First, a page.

Ireland secured freedom from Britain in 1921 with the signing of a truce after a hard fought and bitter War of Independence. There were difficult conditions attached to the truce which were the painful price of freedom. The most famous was the separation of Northern Ireland and its six counties into a region loyal to the United Kingdom, but another concession insisted upon by the British was the retention of what became known as the ‘Treaty ports’ at Bere Island, Lough Swilly and Spike Island. The supreme military importance of Spike Island was not lost on Winston Churchill who had visited the island on an inspection trip to Haulbowline in 1911, as the then head of the admiralty. During World War I Cork harbour was a vitally important base for the American destroyer fleet when they joined the war, with as many as 35 destroyers being supported by many other military vessels. Churchill fought tooth and nail to retain this vital military location which added hundreds of kilometres to the capable defences of Britain. He was succesful in 1921 and a British military presense remained on the island for another 17 years.
A trade war broke out between Ireland and Britain during the 1930’s and then President Eamon Devalera negotiated a settlement. This included the return of Spike Island and its fort from British to Irish control, a condition passionately opposed by Winston Churchill who described Spike Island and the other treaty ports as;
“The sentinel towers of the defences of western Europe”.
He was overlooked and July 11th 1938 was set as the handover date. An Irish army contingent sailed to the island and saw the British flag lowered. The event is recalled here in a 1985 interview with Lieutenant Colonel Jack Griffin. Eamon Devalera refused to travel to the island until every single British solider had left, his time in English prison cells likely weighing on his mind. He travelled to the island with a delegation in the evening and watched the tri-colour raised over the island and Cork harbour for the first time. Ireland grew just a little larger in size that day but infintely larger in stature, and the return of the island without a shot being fired was hailed as a great act of diplomacy by DeValera. The return of the island not only boosted national pride, it also saved Cork harbour from the menance of German bombardment with the outbreak of World War 2.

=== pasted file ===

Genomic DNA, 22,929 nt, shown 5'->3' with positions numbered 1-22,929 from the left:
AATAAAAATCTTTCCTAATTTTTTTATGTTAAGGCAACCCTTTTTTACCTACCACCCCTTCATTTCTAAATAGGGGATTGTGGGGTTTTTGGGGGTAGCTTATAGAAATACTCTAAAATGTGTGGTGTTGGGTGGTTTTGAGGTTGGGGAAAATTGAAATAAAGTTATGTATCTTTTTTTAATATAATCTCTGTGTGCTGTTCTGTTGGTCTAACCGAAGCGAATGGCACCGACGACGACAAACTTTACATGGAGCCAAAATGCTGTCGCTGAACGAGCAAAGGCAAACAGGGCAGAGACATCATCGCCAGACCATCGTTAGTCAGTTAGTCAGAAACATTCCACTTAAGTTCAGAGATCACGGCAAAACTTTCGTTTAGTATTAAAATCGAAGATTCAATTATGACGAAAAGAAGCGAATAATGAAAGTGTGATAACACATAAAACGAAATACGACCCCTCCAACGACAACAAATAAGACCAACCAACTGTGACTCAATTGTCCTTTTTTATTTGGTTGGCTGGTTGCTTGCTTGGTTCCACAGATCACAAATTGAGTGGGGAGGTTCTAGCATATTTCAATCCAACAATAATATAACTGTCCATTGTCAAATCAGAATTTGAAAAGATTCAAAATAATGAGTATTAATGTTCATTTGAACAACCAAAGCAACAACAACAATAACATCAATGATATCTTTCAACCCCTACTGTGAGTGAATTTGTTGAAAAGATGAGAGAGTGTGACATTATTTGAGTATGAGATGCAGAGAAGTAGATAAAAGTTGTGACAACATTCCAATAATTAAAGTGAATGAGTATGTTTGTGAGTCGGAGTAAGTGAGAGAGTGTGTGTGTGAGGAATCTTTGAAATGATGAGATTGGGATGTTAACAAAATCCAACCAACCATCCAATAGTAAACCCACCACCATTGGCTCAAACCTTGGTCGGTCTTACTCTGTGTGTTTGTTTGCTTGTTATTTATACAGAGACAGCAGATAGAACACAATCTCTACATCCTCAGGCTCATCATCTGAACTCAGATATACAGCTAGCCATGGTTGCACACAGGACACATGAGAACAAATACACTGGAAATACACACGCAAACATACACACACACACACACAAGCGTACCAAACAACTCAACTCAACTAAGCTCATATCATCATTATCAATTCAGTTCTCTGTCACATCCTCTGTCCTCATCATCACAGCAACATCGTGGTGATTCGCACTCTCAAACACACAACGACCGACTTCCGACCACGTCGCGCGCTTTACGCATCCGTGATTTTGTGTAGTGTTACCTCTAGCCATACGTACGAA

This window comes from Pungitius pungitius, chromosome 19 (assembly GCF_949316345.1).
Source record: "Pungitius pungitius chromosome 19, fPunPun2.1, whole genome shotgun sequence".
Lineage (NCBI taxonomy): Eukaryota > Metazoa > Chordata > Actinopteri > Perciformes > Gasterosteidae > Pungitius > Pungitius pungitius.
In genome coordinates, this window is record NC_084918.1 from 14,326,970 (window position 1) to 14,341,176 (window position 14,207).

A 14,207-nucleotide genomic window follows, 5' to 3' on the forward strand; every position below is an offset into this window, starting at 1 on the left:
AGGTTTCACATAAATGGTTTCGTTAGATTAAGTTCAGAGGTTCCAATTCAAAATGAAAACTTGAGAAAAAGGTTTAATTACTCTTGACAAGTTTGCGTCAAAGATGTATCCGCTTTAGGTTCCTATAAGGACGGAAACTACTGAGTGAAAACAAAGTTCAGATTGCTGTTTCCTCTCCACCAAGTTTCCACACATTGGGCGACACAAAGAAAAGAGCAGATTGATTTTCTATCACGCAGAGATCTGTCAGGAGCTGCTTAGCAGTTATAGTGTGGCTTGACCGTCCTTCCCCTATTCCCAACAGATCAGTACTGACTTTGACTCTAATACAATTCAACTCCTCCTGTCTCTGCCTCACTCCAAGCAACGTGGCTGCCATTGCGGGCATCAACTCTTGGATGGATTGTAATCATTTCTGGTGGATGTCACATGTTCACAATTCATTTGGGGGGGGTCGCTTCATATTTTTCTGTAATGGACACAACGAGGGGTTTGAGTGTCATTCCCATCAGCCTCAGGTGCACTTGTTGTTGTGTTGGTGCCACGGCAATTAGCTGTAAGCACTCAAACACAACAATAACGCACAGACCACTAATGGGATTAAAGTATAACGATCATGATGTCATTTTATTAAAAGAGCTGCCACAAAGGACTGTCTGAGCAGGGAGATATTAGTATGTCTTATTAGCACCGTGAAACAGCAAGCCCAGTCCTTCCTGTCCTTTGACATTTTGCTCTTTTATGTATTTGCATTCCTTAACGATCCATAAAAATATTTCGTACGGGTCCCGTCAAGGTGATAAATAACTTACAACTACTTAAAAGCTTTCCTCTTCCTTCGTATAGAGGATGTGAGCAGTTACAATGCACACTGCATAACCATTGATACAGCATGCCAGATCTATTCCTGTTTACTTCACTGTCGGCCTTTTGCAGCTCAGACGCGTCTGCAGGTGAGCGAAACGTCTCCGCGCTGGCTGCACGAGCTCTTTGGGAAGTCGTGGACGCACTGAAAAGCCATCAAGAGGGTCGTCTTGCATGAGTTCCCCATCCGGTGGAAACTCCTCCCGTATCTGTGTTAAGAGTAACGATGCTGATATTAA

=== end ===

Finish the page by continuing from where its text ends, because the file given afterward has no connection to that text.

The military asset was far from the protection of the RAF and it would have made an easy early target for destruction by the Lufwaffe. Cobh and Cork harbour was also part of an invasion plan of Ireland drawn up by Germay entitled ‘Operation Green’, where fast moving launches would quickly land 10000 men and move inland. Had the fort remained in British hands the justification for such an invasion may have been far more prevalent.
A crowd of 40000 had gathered in Cobh and their cheers filled the harbour in an event fondly recalled by those who attended. A letter below details the event from the perspective of one of the attendees on the day;